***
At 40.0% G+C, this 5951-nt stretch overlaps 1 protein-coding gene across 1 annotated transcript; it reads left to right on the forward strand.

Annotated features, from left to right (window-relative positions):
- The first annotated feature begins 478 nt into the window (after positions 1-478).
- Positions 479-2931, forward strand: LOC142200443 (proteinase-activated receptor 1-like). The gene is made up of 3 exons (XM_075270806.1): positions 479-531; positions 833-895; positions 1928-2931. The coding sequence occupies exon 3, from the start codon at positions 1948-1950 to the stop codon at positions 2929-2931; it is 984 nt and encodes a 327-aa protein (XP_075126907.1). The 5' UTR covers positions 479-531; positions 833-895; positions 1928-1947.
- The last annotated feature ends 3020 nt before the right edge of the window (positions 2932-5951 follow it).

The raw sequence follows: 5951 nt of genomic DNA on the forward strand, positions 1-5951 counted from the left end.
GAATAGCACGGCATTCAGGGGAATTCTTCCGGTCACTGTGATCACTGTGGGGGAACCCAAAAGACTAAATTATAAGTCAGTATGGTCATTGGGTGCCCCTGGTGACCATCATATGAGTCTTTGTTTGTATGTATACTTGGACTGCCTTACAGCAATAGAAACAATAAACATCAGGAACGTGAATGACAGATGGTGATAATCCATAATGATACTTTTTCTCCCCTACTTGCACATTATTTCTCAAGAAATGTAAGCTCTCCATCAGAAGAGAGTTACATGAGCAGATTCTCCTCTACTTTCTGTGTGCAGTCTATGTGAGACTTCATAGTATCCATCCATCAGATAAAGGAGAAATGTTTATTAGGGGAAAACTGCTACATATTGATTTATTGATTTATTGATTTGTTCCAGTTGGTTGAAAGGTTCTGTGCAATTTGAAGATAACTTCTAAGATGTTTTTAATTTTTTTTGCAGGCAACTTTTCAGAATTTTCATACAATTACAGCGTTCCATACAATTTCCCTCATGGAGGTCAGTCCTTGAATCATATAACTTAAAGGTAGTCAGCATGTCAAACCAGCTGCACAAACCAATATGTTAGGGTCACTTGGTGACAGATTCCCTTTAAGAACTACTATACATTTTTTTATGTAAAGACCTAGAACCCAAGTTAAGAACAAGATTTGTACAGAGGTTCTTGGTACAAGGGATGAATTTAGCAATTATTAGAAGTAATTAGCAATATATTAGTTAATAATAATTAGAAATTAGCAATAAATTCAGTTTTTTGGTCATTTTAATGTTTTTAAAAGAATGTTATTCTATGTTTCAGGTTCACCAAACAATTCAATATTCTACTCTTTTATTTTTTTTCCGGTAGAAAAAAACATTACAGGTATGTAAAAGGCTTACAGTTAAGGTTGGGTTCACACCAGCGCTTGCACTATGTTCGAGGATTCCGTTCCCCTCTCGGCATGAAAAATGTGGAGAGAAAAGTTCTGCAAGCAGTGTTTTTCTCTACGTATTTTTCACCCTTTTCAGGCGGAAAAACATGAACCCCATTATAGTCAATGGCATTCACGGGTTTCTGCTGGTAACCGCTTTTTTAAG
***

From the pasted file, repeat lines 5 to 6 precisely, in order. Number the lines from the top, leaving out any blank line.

- The last annotated feature ends 3020 nt before the right edge of the window (positions 2932-5951 follow it).

The raw sequence follows: 5951 nt of genomic DNA on the forward strand, positions 1-5951 counted from the left end.